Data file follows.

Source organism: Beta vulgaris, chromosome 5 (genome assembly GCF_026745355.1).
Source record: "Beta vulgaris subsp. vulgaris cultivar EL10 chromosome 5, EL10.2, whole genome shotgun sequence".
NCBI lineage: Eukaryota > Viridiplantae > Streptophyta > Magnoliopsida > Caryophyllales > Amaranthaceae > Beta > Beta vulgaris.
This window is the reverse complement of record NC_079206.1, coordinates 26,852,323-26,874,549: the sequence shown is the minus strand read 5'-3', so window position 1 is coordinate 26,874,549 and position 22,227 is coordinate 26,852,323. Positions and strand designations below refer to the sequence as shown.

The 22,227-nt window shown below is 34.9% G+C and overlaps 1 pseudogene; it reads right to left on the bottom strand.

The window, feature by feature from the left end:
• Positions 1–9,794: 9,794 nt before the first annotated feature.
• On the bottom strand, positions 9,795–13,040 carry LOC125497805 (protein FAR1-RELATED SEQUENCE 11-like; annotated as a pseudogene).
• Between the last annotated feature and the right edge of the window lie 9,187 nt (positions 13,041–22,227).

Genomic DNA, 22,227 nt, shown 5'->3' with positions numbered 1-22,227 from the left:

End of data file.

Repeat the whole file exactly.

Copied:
Source organism: Beta vulgaris, chromosome 5 (genome assembly GCF_026745355.1).
Source record: "Beta vulgaris subsp. vulgaris cultivar EL10 chromosome 5, EL10.2, whole genome shotgun sequence".
NCBI lineage: Eukaryota > Viridiplantae > Streptophyta > Magnoliopsida > Caryophyllales > Amaranthaceae > Beta > Beta vulgaris.
This window is the reverse complement of record NC_079206.1, coordinates 26,852,323-26,874,549: the sequence shown is the minus strand read 5'-3', so window position 1 is coordinate 26,874,549 and position 22,227 is coordinate 26,852,323. Positions and strand designations below refer to the sequence as shown.

The 22,227-nt window shown below is 34.9% G+C and overlaps 1 pseudogene; it reads right to left on the bottom strand.

The window, feature by feature from the left end:
• Positions 1–9,794: 9,794 nt before the first annotated feature.
• On the bottom strand, positions 9,795–13,040 carry LOC125497805 (protein FAR1-RELATED SEQUENCE 11-like; annotated as a pseudogene).
• Between the last annotated feature and the right edge of the window lie 9,187 nt (positions 13,041–22,227).

Genomic DNA, 22,227 nt, shown 5'->3' with positions numbered 1-22,227 from the left: